Practice Area Articles
By Martin Safar and Polona Borsnak
Back to International Employment Law
KEY DEVELOPMENTS FOR 2021
Increase in COVID‑19‑related employment litigation
In order to prevent and mitigate the consequences of COVID‑19 for citizens and the economy, several Acts were adopted by the Government in 2020. A number of measures had an impact in the field of labour law, giving employers both financial aid as well as some obligations. Due to the ambiguity of the intervention legislation, an increase number of labour claims are expected in the future, as well as claims of the Government toward employers who were entitled to financial aid.
Recent case law in relation to fixed‑term and indefinite‑term employment contracts
Although case law is not an official source of law in Slovenia, it has to be taken into account as it often represents an interpretation of otherwise dubious legislative stipulations. In 2020, the Supreme Court passed an important decision (ref. nr. VIII Ips 91/2019) regarding the provision of the Employment Relationship Act (ERA‑1) regulating the suspension of rights and obligation arising from an employment contract concluded for an indefinite duration in cases when an employment contract for a definite period is concluded with the same employer afterwards (for example, an employee employed for an indefinite period concludes an employment contract for a definite period for the period of performing duties of a managing director). The Supreme Court decided that the employer and employee are unable to agree upon termination of the previous employment contract (for an indefinite period) with the newly concluded employment contract for definite period.
Supreme Court decisions regarding the use of redundancy criteria for individual redundancies
Two decisions (ref. nr. VIII Ips 63/2019 and VIII Ips 70/2019) of the Supreme Court were also passed regarding individual redundancies (less than 10 employees) and the use of criteria for the determination of redundant workers. The Supreme Court decided that an employer is not obligated to use criteria for determination of redundant workers (provided that nothing to the contrary is contained in a collective agreement or that the employer is obligated to use them in accordance with a general act of the employer) in case of an individual redundancy. However, the employer is still obligated to comply with the prohibition of discrimination.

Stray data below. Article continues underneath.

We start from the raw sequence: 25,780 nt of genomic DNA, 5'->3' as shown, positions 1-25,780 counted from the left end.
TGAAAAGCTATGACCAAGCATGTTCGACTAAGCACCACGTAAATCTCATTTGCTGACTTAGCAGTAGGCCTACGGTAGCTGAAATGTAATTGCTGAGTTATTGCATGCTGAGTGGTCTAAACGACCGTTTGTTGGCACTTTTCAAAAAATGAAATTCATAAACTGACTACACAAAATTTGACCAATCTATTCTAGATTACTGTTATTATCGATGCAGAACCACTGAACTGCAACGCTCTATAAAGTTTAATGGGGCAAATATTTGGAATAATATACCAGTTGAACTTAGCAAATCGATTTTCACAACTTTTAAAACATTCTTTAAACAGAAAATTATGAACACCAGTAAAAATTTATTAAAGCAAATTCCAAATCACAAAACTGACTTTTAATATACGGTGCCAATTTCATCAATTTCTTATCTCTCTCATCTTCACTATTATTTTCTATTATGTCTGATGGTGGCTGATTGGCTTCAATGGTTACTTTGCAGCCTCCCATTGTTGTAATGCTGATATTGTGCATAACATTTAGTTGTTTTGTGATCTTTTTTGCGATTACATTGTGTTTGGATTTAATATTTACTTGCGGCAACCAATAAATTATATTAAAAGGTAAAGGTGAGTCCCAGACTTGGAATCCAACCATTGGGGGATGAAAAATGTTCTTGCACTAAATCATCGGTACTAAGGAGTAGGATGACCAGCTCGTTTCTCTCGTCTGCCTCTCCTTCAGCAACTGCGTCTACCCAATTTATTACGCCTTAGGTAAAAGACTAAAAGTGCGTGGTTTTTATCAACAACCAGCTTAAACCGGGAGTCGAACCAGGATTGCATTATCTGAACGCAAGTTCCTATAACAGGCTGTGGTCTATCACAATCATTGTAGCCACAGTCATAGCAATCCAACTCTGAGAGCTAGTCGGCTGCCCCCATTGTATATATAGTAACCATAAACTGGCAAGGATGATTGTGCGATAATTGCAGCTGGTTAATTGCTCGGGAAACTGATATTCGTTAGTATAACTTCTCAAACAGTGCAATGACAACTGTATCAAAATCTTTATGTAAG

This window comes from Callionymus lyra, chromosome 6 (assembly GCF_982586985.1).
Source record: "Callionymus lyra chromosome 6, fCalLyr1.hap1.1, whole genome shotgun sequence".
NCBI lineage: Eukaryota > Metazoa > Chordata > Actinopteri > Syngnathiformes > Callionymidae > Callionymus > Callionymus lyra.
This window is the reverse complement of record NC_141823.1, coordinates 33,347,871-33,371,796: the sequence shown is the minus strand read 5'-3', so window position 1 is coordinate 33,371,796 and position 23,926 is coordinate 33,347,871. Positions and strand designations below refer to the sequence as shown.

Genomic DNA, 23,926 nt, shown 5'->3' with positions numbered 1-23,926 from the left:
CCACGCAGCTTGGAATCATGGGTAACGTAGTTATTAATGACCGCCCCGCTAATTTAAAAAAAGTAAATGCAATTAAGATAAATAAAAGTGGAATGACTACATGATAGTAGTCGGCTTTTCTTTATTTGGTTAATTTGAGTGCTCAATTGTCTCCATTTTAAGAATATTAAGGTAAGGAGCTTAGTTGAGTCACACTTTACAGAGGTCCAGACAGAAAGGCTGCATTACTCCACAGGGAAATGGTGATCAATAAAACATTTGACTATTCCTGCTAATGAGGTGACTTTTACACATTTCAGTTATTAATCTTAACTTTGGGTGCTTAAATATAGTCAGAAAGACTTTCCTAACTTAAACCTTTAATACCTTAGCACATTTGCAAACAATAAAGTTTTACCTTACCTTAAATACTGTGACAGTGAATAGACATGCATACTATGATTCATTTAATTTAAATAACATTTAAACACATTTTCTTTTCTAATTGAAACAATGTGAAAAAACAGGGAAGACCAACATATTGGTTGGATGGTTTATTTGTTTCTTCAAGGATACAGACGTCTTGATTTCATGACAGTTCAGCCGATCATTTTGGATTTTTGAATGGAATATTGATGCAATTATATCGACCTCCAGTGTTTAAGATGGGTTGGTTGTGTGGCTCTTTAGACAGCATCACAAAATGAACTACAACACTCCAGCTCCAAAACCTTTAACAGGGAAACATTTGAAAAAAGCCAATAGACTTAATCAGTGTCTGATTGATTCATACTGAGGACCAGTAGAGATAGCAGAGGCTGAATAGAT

KEY DEVELOPMENTS FOR 2020
Recent case law in relation to the payment of Wage Compensation
In a recent judgment regarding the payment of wage compensation, the Supreme Court held that employees are only entitled to wage compensation if they are absent from work for one of the reasons stipulated in the legislation, and not if there is an unjustified absence from work and the employee has not provided a reason for it.
Another important judgment issued by the Supreme Court in relation to annual leave provides that employees may have the right to be compensated for untaken annual leave, even though Article 164 of the Employment Relationships Act stipulates that compensation for unused annual leave will only be valid if concluded at the time of termination of the employment relationship.
In another case, the Supreme Court has also held that overtime pay is the sum of 'regular' pay and additional pay, with the latter being calculated on the basis of basic salary only.
Justified absence to accompany a child on their first day of school
An amendment to the Employment Relationships Act has recently been passed, which gives employees the right to paid absence from work, in order to accompany their child (provided that the child is under the age of 12) on the child's first day of school.
KEY DEVELOPMENTS FOR 2019
Key case law developments regarding wage compensation
The Court of second instance issued a judgment in 2018, where it held that an employee is entitled to be paid, even if the employee is absent from work and did not inform the employer of the reasons for his/her absence. This decision departed from previous case law. The Supreme Court will decide whether an employer is obligated to pay the salary in such case and this decision will probably be made in 2019.
Key case law developments regarding protection of worker representatives
Another important judgment was issued by the Supreme Court in September of 2018 regarding special protection of worker representatives. The judgment states that the worker representatives are not only protected against termination of the employment relationship, but the protection also refers to termination of the employment contract with the offer of a new contract.
KEY DEVELOPMENTS FOR 2018
Data Protection Act
The new Personal Data Protection Act, which implements the EU General Data Protection Regulation, will impact how employers gather and store data on employees.
Act on Cross-Border Performing of Services
The Act on Cross-border services came in to force on 1 January 2018. The Act governs the conditions under which legal entities registered in Slovenia are allowed to temporarily render services in another EU member state and vice versa.
Case Law Updates
In 2017 the Constitutional Court of Slovenia passed an important decision regarding the way employers have to serve a termination letter to the employees in order for it to have effect. The Supreme Court also issued 2 decisions regarding redundancies, stating that all employees, whose work under the current employment contract will no longer be needed (even those who are offered a new one together with the cancellation of the employment contract), have to be taken into account when determining the redundancy process required and when selecting employees for redundancy.